Descartes and Doulas

Nonfiction / Kascha Semonovitch

:: Descartes and Doulas ::

When I went into labor, my doula asked me think of a mantra—something I could repeat—for the ear­ly part of the process. For this phase, my doula said, I need­ed some­thing that took a lit­tle con­cen­tra­tion, took a lit­tle of my mind because I would not yet be all body. Some peo­ple liked to look at pic­tures or sing or dance. Or repeat­ed a poem or a prayer. Just repeat­ing om om or hum­ming would work for when, hon­est­ly, it just doesn’t mat­ter what you’re think­ing because you’ll prob­a­bly just be mak­ing nail marks in your partner’s shoul­ders or shit­ting your­self. But for this part I need­ed a lit­tle phrase to say and say again to keep the mind busy.

She thought maybe I could recite a piece of poet­ry I had mem­o­rized. This hor­ri­fied me. Instead, I choice to recite the struc­ture of Descartes’s Med­i­ta­tions as laid out in the syn­op­sis. In ret­ro­spect, I can see how I sound like an arro­gant aca­d­e­m­ic. But it was hon­est­ly the best thing I could think of at the time: it was some­thing I had mem­o­rized while teach­ing to the point of entire­ly inter­nal­iz­ing it so that I could think it even while dis­tressed. “Dis­tressed” in ref­er­ence to active labor is one of those awe­some euphemisms only child­birth edu­ca­tors would use. If you’re “dis­tressed” in labor it is in the way that dis­tressed fab­ric has been beat­en or dyed until it changes struc­ture. It will nev­er look the same.

My doula and I, it turns out, didn’t get along. I nev­er spoke to her again after she “suc­cess­ful­ly” guid­ed me through an un-med­icat­ed labor. At the end of the labor, my pelvis broke in two, and I couldn’t walk for months. She didn’t vis­it me in the hos­pi­tal.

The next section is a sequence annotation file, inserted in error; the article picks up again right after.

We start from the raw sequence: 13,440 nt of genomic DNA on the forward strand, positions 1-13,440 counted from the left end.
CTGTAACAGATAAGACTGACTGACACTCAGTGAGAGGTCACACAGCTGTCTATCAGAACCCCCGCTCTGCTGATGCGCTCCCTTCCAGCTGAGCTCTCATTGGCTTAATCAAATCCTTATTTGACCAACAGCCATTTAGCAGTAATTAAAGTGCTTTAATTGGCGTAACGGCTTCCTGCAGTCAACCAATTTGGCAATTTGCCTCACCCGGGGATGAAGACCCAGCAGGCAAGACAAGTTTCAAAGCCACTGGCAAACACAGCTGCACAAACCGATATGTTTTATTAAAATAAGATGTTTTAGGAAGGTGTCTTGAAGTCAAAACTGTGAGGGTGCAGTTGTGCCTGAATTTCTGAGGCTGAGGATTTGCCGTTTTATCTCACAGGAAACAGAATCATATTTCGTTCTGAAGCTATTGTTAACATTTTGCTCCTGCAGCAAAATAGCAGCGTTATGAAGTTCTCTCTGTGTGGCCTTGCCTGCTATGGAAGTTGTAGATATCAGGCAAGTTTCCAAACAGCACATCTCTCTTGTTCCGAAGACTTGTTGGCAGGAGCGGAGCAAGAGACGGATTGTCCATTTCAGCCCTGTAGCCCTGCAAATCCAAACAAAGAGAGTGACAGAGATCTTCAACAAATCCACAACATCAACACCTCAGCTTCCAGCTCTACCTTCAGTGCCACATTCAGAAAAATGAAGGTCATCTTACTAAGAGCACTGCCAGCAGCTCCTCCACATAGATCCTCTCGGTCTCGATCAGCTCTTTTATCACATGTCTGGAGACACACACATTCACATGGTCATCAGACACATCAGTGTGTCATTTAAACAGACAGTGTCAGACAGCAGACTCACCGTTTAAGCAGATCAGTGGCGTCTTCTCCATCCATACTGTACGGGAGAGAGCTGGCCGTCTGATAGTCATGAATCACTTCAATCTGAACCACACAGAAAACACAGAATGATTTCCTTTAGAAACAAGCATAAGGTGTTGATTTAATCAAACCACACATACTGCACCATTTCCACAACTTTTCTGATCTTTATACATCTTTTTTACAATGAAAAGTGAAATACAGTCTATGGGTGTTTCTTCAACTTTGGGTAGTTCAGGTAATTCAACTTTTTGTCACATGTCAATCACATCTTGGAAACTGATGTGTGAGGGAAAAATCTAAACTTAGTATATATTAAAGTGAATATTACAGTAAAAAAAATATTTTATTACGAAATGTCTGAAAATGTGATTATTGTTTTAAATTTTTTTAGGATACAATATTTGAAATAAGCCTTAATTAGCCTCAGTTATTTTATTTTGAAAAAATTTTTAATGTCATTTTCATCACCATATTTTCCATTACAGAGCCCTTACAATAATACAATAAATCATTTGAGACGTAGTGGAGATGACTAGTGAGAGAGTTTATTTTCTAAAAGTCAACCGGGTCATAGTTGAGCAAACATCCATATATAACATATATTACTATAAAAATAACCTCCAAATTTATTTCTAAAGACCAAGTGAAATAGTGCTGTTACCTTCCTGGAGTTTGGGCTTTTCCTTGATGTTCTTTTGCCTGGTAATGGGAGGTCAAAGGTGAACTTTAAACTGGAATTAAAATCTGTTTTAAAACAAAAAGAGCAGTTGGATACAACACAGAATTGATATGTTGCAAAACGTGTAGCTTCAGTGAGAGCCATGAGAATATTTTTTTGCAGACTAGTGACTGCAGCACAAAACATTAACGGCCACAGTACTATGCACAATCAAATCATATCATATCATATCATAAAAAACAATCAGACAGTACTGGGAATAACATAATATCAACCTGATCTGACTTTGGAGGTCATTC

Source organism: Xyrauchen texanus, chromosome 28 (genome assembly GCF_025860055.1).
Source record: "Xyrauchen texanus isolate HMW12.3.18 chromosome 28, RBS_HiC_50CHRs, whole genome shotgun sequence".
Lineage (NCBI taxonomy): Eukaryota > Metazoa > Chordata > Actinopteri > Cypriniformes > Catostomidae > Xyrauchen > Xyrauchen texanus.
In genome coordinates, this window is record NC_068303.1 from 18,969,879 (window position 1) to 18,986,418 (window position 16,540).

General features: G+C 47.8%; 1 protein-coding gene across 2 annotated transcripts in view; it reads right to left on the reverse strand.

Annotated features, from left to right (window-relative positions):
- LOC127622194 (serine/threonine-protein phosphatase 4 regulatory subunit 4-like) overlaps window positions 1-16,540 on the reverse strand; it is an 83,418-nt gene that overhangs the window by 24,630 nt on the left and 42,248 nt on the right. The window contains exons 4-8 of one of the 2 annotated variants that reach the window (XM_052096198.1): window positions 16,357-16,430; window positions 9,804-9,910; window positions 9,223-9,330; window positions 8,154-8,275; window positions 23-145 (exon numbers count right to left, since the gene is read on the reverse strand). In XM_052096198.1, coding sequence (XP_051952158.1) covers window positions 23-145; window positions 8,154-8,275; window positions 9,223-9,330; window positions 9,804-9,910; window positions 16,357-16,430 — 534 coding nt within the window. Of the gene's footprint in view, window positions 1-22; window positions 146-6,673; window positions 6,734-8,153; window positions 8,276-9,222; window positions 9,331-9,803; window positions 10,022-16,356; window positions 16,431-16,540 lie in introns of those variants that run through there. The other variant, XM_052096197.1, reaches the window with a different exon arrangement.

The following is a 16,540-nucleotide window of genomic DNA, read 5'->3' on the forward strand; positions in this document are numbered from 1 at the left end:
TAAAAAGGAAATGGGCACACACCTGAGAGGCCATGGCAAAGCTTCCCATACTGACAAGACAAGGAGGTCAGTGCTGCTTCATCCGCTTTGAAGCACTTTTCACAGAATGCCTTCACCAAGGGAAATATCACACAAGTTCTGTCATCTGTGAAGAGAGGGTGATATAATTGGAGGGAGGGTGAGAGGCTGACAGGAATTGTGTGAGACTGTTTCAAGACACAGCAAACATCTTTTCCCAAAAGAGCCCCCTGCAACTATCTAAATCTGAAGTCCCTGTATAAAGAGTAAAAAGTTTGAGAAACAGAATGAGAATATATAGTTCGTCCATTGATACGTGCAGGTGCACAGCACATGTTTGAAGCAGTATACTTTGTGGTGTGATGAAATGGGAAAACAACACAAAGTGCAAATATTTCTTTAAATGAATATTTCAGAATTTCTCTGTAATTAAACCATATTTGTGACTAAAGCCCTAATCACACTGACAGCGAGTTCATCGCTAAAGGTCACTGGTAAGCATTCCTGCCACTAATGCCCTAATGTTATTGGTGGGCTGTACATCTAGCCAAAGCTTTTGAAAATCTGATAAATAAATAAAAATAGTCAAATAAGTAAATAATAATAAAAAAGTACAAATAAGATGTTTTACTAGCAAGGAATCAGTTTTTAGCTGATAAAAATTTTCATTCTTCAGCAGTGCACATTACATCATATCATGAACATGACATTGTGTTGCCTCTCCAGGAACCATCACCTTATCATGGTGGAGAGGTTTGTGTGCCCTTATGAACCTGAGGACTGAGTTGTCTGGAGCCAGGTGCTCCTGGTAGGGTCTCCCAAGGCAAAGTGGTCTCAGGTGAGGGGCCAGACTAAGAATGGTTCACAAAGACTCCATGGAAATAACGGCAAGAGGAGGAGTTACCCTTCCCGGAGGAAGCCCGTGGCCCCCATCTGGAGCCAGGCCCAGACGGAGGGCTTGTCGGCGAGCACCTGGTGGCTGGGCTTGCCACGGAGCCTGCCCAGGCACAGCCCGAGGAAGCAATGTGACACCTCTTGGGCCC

But in the begin­ning, I trust­ed her, and I picked the syn­op­sis of Descartes’s book. It is one of the most com­mon required texts in intro­duc­to­ry phi­los­o­phy class­es, and also one of my favorites. This is the struc­ture of the text:

1. Doubt all things.
2. Prove the exis­tence of the mind.
3. Prove the exis­tence of God.
4. Deter­mine cri­te­ria for truth.
5. Prove God again.
6. Prove the exis­tence of the exter­nal world and the divi­sion of the mind and body.

In ear­ly labor—which for me last­ed about fif­teen min­utes because I had a baby in three hours—I repeat­ed, One doubt all, two prove the mind, three prove God, fourth truths, five prove God again, six the world, one doubt all, two prove the

Then, I would get inter­rupt­ed by pain and start again. It’s a lit­tle like the habit of count­ing steps while you’re run­ning; not all run­ners do it, but I know many who will sim­ply count steps when the body has pleas­ant­ly tak­en over the mind so that count­ing is about all that’s left.

Repeat­ing the struc­ture of The Med­i­ta­tions made sense as mantra. The con­tent of The Med­i­ta­tions made absolute­ly no sense at all.

The Med­i­ta­tions are all about struc­ture. For­mal, log­i­cal struc­ture. For teach­ing pur­pos­es, the point of read­ing The Med­i­ta­tions is not at all to show they are cor­rect. The lessons include learn­ing how to make dis­tinc­tions, how to devel­op ter­mi­nol­o­gy, how to trace the ori­gin of ter­mi­nol­o­gy through his­to­ry.